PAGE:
Post & Photo by Joe Farace – Follow Joe on Twitter
Sometimes you can’t carry a tripod or there’s just no space to use one. That’s where a monopod comes in handy. A monopod is a one legged tripod! If you’re shooting sports, a monopod is handy for both the long lenses you use and the little bit of space you may be working in. The above image was shot at the top of the famous Corkscrew turn at Mazda Speedway at Laguna Seca using an EF 500mm f/4L IS USM lens that weighs 8.5 pounds. Maybe you can hand hold a lens and camera combination that weighs ten pounds but I can’t. The lens was loaned to me by ace motorsports photographer Regis LeFebure and came with a hefty Manfrotto monopod attached.
If you’re photographing motorsports from the stands, a tripod cam interfere with the other spectators and some venues might not even let you carry one in. But a monopod usually won’t create the same kind of disruption, especially if you try to get along with your fellow spectators.
For the photographer with space and weight at a premium, like a backpacker, the monopod is ideal. A carbon fiber Flashpoint tripod weighs 10 ounces but will support 11 pounds. That’s because weight is one-third of a tripod of similar quality. Monopods can be used with the same type of heads that tripods use but they can also be used without any head. The 1/4″-20 threaded bolt sticking out from the top of the monopod can be screwed into the bottom of your camera or the tripod collar on really long focal length lenses. Why lose your head? Big tripod heads can get in the way, but since a monopod, unlike a tripod, can be easily moved to get that perfect angle you may not need one.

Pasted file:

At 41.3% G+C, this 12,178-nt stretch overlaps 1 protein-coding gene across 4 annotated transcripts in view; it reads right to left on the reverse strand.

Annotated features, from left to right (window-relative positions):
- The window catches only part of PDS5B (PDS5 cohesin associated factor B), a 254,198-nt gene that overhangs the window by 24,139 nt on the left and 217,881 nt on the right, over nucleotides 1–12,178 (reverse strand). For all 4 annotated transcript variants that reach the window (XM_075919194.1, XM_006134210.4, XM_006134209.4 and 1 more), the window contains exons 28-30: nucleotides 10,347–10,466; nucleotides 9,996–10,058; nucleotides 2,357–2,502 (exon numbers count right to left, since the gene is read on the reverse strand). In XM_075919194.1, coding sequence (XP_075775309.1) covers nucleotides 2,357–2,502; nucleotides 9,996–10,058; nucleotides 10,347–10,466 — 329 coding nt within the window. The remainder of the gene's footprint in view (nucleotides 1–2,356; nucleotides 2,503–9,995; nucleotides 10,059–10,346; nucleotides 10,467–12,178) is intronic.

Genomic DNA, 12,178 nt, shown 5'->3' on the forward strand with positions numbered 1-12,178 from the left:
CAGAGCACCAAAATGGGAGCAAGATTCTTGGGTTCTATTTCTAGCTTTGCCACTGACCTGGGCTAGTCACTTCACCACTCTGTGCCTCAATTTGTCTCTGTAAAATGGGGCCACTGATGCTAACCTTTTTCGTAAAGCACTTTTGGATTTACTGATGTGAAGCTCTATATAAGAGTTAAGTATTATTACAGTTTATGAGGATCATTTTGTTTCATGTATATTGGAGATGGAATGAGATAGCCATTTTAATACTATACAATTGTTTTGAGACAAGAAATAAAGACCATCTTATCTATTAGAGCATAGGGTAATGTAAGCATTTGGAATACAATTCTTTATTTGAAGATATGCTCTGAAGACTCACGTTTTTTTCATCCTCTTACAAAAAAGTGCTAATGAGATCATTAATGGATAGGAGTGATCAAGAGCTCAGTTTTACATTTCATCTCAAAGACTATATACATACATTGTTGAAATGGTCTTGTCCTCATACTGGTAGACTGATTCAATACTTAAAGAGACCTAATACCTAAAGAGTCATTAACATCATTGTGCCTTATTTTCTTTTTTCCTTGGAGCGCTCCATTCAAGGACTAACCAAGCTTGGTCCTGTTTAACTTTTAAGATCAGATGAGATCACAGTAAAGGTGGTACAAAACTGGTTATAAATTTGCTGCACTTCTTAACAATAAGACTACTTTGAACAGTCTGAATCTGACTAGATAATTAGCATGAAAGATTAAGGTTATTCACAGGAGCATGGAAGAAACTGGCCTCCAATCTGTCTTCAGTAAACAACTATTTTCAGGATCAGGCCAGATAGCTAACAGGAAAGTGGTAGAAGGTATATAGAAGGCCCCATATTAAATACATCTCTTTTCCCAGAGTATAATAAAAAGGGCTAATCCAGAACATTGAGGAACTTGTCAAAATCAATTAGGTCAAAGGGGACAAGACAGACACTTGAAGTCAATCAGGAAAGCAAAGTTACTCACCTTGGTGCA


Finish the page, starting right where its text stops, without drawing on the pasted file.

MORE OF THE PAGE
The monopod seems to be making another one of its many comebacks. Manufacturers have even designed tripods that can be quickly and easily converted into a monopod. While that may seem like a gimmick, it’s not. As in other areas of photography, any monopod is a compromise. They’re certainly not as rigid as a tripod but they are better than hand holding a heavy long lens, slow shutter speeds, or both.
While shopping for a monopod, remember that the same quality/price standards that apply to a good tripod also apply to the monopod. One side benefit is that because of the simplicity, even a top of the line monopod is surprisingly affordable. If your camera support needs are simple and occasional, a monopod may be all you need!
Joe Farace is the author of “Studio Lighting Anywhere” the second book in a trilogy from Amherst Media. It’s available on Amazon.com.
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